Sino-American relations have always been a carefully choreographed exercise. This exercise has been well-played by President Obama and has worked to manage China relations for the benefit of American business. But what would a change in choreography mean for our country’s relationship with China?
Although not unusual, it is always intriguing to follow the logic behind the China-stance of a presidential nominee. Anti-China rhetoric typically follows the same patterns for presidential nominees as it does for nomination contenders wooing supporters during the caucus period: start out barking extremism to whip your most die-hard supporters in to a political frenzy, and end up touting moderation to please the general masses that you hope will vote you into the next round of power play. The unusual thing about the Romney campaign is the speed with which the candidate plans to act on his current China stance. Purportedly, he plans to declare China a “currency manipulator” on his first day in office. You would think there are other things to do on a first day in office besides burning bridges. If his policies on China remain as pugnacious as they appear today, we may be facing some serious problems in the realms of global economic systems and international relationships.
The point of contention that has been on the forefront for Romney has been business dealing with China. In particular he is upset by current trade agreements and Yuan : dollar exchange rates. He says that China takes advantage of American business interests by manipulating the exchange rate to devalue the Yuan. However, “the Chinese currency has appreciated over 30 percent since 2005…telling evidence by many experts that the Yuan is reaching an equilibrium in its exchange rate against the dollar.” It should be remembered that trade is a two way street. Nobody has tied our hands and made us forcibly sign disadvantageous trade agreements. If Romney strains trade relations with China too severely, American businesses will be left to deal with the fallout from decreased exports and employment cuts caused by weakened or otherwise limited economic activity, an issue the candidate never had to deal with during his time at Bain Capital.
Business relations aside, even more complex issues arise if Sino-American relations were to sour. In terms of sheer geography, many countries are dominated by China’s political influence and financial prosperity. Typically these countries tread a fine line between flattering China and courting the United States for favor, and many are not eager to choose a side. If a falling out were to occur, these countries’ hands would be forced. If physical proximity were to be the determining factor, many would side with China. Loosing friends in East and Southeast Asia would seriously retard existing plans to increase our military presence in the region, as friendly countries are more likely to let us use them as a base or port.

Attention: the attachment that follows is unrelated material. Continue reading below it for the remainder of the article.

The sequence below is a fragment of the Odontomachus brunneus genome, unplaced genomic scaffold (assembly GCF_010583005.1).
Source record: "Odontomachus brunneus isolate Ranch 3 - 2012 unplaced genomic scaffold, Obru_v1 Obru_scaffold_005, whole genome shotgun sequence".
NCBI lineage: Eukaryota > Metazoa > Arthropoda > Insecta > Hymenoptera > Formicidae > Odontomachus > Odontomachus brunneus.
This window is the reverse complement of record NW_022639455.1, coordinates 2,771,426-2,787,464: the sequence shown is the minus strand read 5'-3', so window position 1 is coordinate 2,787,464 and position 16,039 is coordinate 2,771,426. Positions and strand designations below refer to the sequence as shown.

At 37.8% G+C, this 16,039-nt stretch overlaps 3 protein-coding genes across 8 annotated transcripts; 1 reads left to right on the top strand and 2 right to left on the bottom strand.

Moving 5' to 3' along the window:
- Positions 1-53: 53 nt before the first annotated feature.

Another hot button issue for the Romney campaign—in an effort to appear empathetic and interested with the common people—is the matter of China’s record on human rights, primarily how the current administration has been able to stomach doing business with a country accused of egregious human rights violations. This is a valid consideration to make; however, it is impossible to change a country’s perception of what is acceptable treatment of their people overnight. This has to be worked at through persistent effort. China has historically acted in a defensive manner when confronted with an accusation, so perhaps the best method of transformation is a smarter, less intrusive system of reform than what the Romney administration would likely suggest. Perhaps something more akin to what our current administration has been utilizing?
It’s not news to anyone that there is a lot riding on this year’s presidential election. Of all the issues to consider, the most complex and weighted may be the future of Sino-American relations under a Romney-headed administration. Are we ready to operate under the command of a man who is essentially ready to cut overseas business ties, sacrifice carefully crafted relationships with a multiple Asian-Pacific partners, and squander a chance to have a real and lasting impact on the fate of human rights issues under current Chinese governing powers?
image source: Bloomberg